Illegal immigration dilemma: Are migrant children refugees or criminals?
An overwhelmed US immigration system is trying to figure out the exact legal status of thousands of immigrant children rushing the US border. In one of the most politicized asylum systems in the Western world, that won’t be easy.
Johnny Hanson/Houston Chronicle/AP/File
The growing crush of vulnerable migrant children crossing the Rio Grande and entering the US through south Texas has put urgency to a vexing question for the US immigration system:
Are children fleeing Central American violence refugees who need asylum or illegal gold-diggers who need to go home?
The rush on the border has created what the White House and many others have called a humanitarian crisis. But it has also pushed Washington into finger-pointing mode, with politicians and commentators trying to pin down why children, often guided by “coyote” smugglers, are traveling hundreds of miles across Mexico into the US.
The massive border breach by “unaccompanied alien children” has been building since 2012, going from 6,560 in fiscal year 2011 to an estimated 90,000 this year, and a possible 150,000 in 2015. Of those, as many as two-thirds should qualify as legitimate refugees because their fears of persecution in their home countries – whether from gangs or political factions – seem to be well-founded, according to a report by the United Nations High Commissioner for Refugees (UNHCR).
Whether they will be is an open question for America’s unique asylum system, where protection-seekers can now linger for years before a judge determines whether they face a reasonable fear of persecution or violence in their home country.
The UNHCR, in a February report, claimed most of the children are fleeing violence and political persecution in Guatemala, El Salvador, and Honduras, the country with the highest murder rate in the world, according to the UN Office of Drugs and Crime. The report also notes that the bulk of asylum-seekers aren’t coming to the US, but instead seeking protection from countries like Mexico, Belize, Costa Rica, and Nicaragua.
In the US, however, the influx of young migrants – and images of crowded detention facilities – comes amid a potent and divisive national debate about immigration reform and what it means for American security and the economy. That pits humanitarian needs against politics.
“The key here is that this is an opportunity for us to step up and stick to American principles and traditions of being a nation that accepts refugees, that protects human rights, and enforces our laws that say we will provide asylum to people that meet the criteria,” says Michelle Brané, who directs the Women’s Refugee Commission’s migrant rights and justice program. Opposing that are “gut responses that say, ‘How do you stop all these kids from getting into the US?’ and claims that the US border is too open and too lax and too welcoming of these populations.”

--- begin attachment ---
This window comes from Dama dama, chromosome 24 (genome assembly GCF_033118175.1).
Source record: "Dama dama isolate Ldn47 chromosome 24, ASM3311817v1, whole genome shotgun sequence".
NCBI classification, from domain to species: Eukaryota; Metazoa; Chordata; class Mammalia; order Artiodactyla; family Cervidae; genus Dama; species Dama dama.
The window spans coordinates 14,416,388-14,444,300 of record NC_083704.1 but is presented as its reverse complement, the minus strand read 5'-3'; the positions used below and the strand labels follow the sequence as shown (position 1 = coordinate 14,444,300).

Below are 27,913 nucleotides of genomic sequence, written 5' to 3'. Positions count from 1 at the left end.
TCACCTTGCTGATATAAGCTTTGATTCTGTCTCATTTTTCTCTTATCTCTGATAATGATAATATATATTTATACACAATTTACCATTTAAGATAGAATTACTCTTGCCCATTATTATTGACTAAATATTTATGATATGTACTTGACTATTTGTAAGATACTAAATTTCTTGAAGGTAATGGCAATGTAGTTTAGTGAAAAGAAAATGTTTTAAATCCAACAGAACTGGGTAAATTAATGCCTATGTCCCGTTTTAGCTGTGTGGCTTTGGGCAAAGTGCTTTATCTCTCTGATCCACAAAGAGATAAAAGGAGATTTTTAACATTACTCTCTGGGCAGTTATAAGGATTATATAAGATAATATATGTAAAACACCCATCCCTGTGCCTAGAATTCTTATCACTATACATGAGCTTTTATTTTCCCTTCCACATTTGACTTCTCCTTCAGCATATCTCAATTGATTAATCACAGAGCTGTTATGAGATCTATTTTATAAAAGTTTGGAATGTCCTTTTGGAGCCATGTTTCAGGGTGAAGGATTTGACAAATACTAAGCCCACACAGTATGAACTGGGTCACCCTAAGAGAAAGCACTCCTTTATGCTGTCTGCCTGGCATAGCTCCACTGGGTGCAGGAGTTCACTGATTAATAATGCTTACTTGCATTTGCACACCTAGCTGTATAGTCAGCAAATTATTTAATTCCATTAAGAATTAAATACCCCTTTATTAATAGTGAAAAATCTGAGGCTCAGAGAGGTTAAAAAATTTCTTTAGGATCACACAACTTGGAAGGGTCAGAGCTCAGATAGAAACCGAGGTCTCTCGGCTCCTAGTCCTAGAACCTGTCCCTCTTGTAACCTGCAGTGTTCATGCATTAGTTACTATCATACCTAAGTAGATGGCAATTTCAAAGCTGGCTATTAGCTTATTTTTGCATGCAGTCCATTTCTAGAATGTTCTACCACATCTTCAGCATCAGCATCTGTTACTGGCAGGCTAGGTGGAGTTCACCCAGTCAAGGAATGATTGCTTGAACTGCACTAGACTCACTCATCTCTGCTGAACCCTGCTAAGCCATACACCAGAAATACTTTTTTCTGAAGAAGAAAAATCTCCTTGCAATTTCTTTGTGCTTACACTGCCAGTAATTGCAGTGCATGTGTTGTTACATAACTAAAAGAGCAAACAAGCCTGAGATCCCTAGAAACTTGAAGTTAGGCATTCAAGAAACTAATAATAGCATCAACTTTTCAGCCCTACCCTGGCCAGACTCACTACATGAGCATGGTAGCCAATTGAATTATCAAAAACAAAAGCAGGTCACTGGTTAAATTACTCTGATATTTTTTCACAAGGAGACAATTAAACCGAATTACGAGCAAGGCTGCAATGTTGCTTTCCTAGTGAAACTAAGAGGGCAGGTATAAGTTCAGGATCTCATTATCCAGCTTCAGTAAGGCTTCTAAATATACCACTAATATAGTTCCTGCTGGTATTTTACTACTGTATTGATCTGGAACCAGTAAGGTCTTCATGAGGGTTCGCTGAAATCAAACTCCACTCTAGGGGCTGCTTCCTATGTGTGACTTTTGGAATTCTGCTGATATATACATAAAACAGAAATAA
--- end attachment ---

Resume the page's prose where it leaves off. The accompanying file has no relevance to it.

In 2003, federal care for unaccompanied children crossing the border was moved from the law enforcement branch of the former Immigration and Naturalization Service to the Department of Health and Human Services. Since then, the US has taken extra care when looking at asylum requests from unaccompanied minors. A 2008 human trafficking law also added protections.
But recent reports from the UN and the Center for Gender and Refugee Studies in San Francisco suggest that child asylum-seekers, especially those who come alone, should be afforded greater protections, as well as better representation. For example, current law doesn’t mandate children receive a lawyer to argue their case.
The US is a signatory to a 1951 UN refugee treaty that says anyone who crosses the border and shows signs of being at risk cannot be sent back until their circumstances have been investigated thoroughly.
“We’re not dealing with groups of people here who are not entitled to US protection,” says James Hathaway, the director of the Program in Refugee and Asylum Law at the University of Michigan in Ann Arbor. “Quite the contrary, we’re dealing with a population that actually seems to in very large measure qualify for protection that we offered to provide by signing the UN Refugee Convention.”
But there remains skepticism among many citizens, lawmakers, and federal immigration judges about the true roots of the migration – which could strengthen if the crisis deepens. Many say the children are not as much fleeing as being drawn by rumors that the Obama administration will protect child migrants. By letting more child border-crossers stay in the US, it would create incentive for more illegal immigrants to try their luck on the US border, they argue.
They note that the current surge began in 2012, when President Obama signed an executive action that allowed undocumented immigrants who were brought to the country as minors to defer deportation proceedings for two years. Last week, the administration announced plans that would allow these immigrants to defer their deportations a further two years.
None of the unaccompanied minors crossing the border illegally now would qualify. Mr. Obama’s actions apply only to undocumented immigrants who came to the US before June 15, 2007. But coyotes won’t care about the finer details.
“Word has gotten out around the world about President Obama’s lax immigration enforcement policies and it has encouraged more individuals to come to the United States illegally, many of whom are children,” Rep. Bob Goodlatte (R) of Virginia, chairman of the House Judiciary Committee, said in a statement.
Those concerns could further impact an asylum system that Professor Hathaway says is “clearly one of the worst” in the world. “So the concern that [what appears a crisis on the border] can have negative ramifications on asylum-seekers is probably well founded.”